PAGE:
“The pursuit of excellence is gratifying and healthy. The pursuit of perfection is frustrating, neurotic and a terrible waste of time.” Edwin Bliss
Aiming for perfection? Well, you debilitated non-perfect dudes, I have been there many times...damn I'm good! Perfection is my birthright. I was born to be perfect.
For years and years I was so perfect, no one could tell me anything because I knew everything!
As far as I was concerned, I was the best, the purest vegan on the planet – in the known universe! I carried my vegan hubris like a badge of honour. I treated meat-eaters and vegetarians with disdain and contempt. I laughed at their pathetic intellects and feeble resolve.
In my mind's eye I had – let's not hold back – god-like stature!
I WAS INVINCIBLE!!!!!!!
And then I woke up.... I had an epiphany.
(Joking, of course.)
Is there any man, woman or child out there (vegan or non-vegan) who is perfect? Of course not. We are all fallible.
Let's be blunt: perfection is not attainable. Nor should it be.
If it was, it would be the end of the line so to speak. It would be mind-numbingly boring - there would be nothing to get up in the morning for, nothing to do better, nothing to fight for, nothing to live for. In my view, life has to be lived in incremental steps: that is, we experience each day to live and learn and aim for personal goals. It's about giving your life reason and purpose.
Sorry to rock your boat too, but there is no such thing as being 100% vegan. You could only reach such a state of purity on a deserted island somewhere.
I am sure some vegans have accidentally trodden on insects.
Accidentally eaten a non-vegan ingredient in a restaurant.
Patronizes a cafe/restaurant (that predominantly sells non-vegan food) to get a vegan option.
Sits in a car with leather seats.
Drives a car.
Deliberately takes non-vegan medicines.
Wears leather shoes from their pre-vegan days.
Feed pets non-vegan food.
Sat in a car with leather seats.
Uses various electronic devices.
As vegans, everyday we play detective and try to filter out (to the best of our ability) non-vegan ingredients from our food and other products we use. You may be aware that, below certain percentages, ingredients can be added to processed foods without revelation. (More reason to avoid processed foods where possible.)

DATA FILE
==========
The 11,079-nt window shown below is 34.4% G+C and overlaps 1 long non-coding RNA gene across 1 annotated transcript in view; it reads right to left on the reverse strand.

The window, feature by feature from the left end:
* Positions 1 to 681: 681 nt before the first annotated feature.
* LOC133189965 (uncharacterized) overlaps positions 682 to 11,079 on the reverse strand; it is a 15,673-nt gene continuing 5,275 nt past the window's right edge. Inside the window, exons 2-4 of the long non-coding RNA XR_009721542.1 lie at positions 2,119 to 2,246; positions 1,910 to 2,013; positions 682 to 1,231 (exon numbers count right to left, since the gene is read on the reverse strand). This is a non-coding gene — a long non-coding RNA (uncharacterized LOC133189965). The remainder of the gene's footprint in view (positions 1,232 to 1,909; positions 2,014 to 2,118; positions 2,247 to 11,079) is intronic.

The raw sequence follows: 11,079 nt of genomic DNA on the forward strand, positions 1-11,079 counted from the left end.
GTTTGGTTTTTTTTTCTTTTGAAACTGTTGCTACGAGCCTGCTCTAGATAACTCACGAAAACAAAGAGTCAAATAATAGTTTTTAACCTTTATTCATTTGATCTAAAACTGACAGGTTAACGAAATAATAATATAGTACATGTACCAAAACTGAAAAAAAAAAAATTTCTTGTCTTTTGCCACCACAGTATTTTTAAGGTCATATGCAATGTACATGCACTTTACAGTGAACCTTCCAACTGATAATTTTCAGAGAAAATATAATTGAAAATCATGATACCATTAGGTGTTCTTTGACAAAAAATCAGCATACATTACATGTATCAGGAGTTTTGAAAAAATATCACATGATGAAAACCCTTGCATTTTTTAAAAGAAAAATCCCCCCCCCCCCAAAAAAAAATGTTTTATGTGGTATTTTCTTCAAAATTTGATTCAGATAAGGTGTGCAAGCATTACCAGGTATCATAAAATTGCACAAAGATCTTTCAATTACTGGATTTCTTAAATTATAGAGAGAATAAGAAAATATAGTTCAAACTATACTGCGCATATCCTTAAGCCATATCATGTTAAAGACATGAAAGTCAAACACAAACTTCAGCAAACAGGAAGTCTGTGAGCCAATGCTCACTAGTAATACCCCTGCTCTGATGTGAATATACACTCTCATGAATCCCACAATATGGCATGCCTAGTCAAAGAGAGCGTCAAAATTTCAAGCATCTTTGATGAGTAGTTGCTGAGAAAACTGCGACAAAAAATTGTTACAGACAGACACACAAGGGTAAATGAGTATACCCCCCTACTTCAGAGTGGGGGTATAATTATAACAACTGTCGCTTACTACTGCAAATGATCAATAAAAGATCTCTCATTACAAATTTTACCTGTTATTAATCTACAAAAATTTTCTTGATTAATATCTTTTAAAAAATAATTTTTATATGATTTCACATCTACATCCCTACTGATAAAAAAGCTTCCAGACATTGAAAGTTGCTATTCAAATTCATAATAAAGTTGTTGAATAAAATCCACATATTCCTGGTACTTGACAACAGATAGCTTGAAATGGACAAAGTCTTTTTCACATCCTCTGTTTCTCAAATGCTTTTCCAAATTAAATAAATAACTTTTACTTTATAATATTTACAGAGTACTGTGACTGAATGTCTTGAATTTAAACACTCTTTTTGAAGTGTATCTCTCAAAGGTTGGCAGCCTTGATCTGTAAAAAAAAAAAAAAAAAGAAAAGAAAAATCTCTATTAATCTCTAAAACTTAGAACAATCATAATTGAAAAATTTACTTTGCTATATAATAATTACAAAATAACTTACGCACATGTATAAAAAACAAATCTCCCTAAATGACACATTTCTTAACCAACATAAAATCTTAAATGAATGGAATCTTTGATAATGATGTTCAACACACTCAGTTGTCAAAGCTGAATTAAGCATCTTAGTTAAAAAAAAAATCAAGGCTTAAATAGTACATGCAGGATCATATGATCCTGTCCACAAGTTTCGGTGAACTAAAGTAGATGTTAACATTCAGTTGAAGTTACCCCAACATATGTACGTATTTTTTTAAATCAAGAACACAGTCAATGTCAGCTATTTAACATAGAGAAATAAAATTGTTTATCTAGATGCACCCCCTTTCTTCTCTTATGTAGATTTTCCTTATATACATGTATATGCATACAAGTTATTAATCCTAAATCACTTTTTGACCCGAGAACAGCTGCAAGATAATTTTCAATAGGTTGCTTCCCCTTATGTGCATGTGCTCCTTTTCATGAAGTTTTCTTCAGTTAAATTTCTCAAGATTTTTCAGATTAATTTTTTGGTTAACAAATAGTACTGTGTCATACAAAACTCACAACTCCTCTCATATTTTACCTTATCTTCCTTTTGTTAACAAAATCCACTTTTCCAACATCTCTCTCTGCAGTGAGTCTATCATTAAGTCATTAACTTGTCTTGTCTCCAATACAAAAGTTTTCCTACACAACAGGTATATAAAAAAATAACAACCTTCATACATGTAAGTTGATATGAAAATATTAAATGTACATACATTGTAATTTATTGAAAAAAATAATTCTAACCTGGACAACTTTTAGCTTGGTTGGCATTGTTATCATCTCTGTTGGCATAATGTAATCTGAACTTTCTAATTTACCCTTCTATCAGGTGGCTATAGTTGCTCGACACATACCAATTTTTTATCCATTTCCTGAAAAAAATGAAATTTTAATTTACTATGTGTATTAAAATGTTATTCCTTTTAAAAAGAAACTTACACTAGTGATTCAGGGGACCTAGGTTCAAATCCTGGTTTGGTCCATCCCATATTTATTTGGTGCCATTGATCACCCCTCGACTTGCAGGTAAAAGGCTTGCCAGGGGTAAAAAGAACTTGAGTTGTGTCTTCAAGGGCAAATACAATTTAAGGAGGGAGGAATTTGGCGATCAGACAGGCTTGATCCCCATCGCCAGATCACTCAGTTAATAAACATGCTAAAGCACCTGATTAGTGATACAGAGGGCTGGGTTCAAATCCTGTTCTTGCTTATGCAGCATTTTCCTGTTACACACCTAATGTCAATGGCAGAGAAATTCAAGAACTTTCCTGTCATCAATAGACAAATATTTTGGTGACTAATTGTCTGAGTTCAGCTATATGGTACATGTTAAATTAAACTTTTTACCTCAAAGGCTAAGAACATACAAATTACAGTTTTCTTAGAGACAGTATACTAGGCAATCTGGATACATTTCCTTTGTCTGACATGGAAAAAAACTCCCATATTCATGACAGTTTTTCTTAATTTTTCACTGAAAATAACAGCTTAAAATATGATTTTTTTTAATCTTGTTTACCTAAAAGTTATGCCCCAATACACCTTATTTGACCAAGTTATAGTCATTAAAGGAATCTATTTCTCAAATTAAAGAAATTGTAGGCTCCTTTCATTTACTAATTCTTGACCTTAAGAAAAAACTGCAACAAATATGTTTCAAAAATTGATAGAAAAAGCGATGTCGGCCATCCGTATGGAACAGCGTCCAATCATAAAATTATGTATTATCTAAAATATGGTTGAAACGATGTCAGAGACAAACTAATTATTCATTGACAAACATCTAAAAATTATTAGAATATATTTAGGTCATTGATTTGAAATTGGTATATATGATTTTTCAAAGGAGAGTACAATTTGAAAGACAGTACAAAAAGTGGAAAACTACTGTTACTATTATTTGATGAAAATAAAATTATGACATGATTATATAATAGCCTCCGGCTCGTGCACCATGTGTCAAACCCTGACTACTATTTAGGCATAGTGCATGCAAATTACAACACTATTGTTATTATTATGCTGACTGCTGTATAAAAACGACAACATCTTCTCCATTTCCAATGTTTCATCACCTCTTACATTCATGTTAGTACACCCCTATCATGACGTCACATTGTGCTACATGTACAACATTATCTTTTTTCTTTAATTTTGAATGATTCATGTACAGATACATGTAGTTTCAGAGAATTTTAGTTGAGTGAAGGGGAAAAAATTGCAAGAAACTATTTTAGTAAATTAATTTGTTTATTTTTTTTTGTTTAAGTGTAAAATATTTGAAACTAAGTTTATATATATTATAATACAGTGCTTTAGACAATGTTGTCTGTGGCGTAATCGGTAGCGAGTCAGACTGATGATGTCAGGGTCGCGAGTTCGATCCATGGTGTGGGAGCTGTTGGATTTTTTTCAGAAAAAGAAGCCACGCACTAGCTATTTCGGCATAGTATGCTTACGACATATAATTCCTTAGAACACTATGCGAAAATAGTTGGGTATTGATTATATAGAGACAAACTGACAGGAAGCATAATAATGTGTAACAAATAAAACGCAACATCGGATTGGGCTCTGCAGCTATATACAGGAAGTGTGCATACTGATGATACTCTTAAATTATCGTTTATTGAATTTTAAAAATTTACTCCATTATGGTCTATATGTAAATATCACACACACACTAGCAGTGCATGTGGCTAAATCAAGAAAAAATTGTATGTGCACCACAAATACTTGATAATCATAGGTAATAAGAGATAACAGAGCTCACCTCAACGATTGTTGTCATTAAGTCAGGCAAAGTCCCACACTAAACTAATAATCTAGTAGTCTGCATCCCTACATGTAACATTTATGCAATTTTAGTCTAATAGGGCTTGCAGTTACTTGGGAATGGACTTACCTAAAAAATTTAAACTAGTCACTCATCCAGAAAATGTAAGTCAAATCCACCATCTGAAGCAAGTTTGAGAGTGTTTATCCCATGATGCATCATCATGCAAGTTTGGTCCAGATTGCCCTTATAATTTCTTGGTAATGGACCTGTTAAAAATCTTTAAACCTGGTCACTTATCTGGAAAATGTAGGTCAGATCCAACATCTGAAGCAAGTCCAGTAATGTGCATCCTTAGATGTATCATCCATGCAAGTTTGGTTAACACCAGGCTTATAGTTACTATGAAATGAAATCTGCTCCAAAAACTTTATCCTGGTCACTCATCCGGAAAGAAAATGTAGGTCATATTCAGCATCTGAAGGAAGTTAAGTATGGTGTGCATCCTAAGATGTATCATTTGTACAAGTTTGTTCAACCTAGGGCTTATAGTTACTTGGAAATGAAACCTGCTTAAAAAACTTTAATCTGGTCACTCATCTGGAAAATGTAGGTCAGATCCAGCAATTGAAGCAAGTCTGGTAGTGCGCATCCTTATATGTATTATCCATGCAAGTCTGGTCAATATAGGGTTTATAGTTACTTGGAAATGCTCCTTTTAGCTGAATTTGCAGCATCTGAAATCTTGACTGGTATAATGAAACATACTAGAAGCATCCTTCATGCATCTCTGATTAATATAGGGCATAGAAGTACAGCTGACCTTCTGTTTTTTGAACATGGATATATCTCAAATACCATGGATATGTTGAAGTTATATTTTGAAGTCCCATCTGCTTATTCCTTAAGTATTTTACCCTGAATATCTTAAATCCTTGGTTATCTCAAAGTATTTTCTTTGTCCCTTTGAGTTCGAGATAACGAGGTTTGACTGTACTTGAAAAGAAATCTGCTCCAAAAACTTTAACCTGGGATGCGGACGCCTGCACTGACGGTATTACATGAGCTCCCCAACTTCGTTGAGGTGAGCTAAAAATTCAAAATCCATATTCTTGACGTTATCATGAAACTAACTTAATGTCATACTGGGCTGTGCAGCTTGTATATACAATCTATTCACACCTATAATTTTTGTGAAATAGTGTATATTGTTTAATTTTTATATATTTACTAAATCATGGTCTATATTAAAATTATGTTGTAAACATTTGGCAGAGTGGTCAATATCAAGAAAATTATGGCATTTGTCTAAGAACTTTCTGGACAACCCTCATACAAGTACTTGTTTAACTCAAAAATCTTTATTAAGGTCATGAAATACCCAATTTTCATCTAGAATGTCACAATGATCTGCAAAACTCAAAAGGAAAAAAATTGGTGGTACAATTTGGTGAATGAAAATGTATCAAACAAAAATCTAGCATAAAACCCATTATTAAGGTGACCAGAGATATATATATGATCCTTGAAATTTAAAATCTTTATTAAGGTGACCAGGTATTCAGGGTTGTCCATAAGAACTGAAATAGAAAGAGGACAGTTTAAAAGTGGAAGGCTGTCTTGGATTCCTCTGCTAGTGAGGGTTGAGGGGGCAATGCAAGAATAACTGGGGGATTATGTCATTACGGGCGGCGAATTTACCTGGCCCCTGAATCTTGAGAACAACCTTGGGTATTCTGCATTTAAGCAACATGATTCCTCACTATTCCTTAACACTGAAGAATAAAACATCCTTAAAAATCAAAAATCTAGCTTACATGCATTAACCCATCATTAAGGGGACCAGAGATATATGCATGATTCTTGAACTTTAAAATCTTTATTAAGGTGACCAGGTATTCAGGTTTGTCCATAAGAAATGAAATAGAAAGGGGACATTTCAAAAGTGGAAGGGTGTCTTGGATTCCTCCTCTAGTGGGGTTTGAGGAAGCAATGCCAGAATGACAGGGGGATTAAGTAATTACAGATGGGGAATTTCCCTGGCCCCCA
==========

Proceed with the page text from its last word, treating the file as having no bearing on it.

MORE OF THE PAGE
If you have scoured the plethora of vegan content on the internet, you will know that
manufacturers utilise animal by-products in hundreds, if not thousands of products. To what extent, I don't think anyone really knows. What we do know is that in a dollar-driven industry, every part of an animal is used.
Products like, inks, dyes, adhesives, ceramics, cosmetics, rubber, cement, lino, plastics, medicines, electronics, confectionery, crayons, perfume, beauty products, vitamins, textiles, brushes, et al. So really, unless you were an industrial chemist or a member of one of the CSI teams, who would really know what is in some products? If we drive a car or use electronics, there is probably no doubt that animal by-products have been used in manufacturing.
So, do we throw our hands up in the air and give up? Certainly not.
For the animals and the planet, veganism is a life or death scenario. With approximately 59 billion animals slaughtered annually, we can't give up. So we do the best we can. Somethings we just can't avoid. And, of course, we are all prone to errors of judgement.
So if we fall off our bikes we get up, dust ourselves off, then get back on the bike. We learn from our mistakes. We try and lead by example. We know that being the best vegan we can is our destiny. There is no real vegan rule book; but we know what we have to do. Veganism is not just about the individual. It's also about the animals and the planet. (Most vegans I know also choose to think about and get involved in myriad other social justice issues.)
Striving for perfection is futile. Striving for progress/excellence instead, is much more realistic and much more achievable.
I am not saying that “good enough” is the new “perfect”, far from it. As a vegan, you know (or should know where you are coming from) and where you are going. You don't need structured Nazi-like discipline when you have your own self-discipline and you own moral paradigm.
(Coming in October: “Civil Disobedience or Education? Capturing the Hearts and Minds of Non-Vegans”)
- Published: 10 September 2014
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